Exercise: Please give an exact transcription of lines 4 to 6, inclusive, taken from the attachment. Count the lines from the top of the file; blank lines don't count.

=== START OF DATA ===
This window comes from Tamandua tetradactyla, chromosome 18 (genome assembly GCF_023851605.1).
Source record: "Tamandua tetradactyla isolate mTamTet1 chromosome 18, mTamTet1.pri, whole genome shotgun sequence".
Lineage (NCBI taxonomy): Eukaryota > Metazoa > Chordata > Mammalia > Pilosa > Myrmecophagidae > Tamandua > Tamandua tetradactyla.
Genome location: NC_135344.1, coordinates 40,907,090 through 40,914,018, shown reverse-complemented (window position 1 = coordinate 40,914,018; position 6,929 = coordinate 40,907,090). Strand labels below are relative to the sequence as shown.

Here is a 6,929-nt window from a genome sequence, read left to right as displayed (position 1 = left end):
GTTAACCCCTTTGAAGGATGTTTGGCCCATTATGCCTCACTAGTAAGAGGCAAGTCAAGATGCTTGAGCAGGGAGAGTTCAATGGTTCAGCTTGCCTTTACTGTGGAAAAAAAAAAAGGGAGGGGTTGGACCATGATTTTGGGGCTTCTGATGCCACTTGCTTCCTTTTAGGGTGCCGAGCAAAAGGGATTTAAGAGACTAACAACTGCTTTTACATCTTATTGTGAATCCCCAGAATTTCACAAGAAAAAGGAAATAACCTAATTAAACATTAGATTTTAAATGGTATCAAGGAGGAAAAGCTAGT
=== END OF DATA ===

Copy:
Genome location: NC_135344.1, coordinates 40,907,090 through 40,914,018, shown reverse-complemented (window position 1 = coordinate 40,914,018; position 6,929 = coordinate 40,907,090). Strand labels below are relative to the sequence as shown.

Here is a 6,929-nt window from a genome sequence, read left to right as displayed (position 1 = left end):
GTTAACCCCTTTGAAGGATGTTTGGCCCATTATGCCTCACTAGTAAGAGGCAAGTCAAGATGCTTGAGCAGGGAGAGTTCAATGGTTCAGCTTGCCTTTACTGTGGAAAAAAAAAAAGGGAGGGGTTGGACCATGATTTTGGGGCTTCTGATGCCACTTGCTTCCTTTTAGGGTGCCGAGCAAAAGGGATTTAAGAGACTAACAACTGCTTTTACATCTTATTGTGAATCCCCAGAATTTCACAAGAAAAAGGAAATAACCTAATTAAACATTAGATTTTAAATGGTATCAAGGAGGAAAAGCTAGT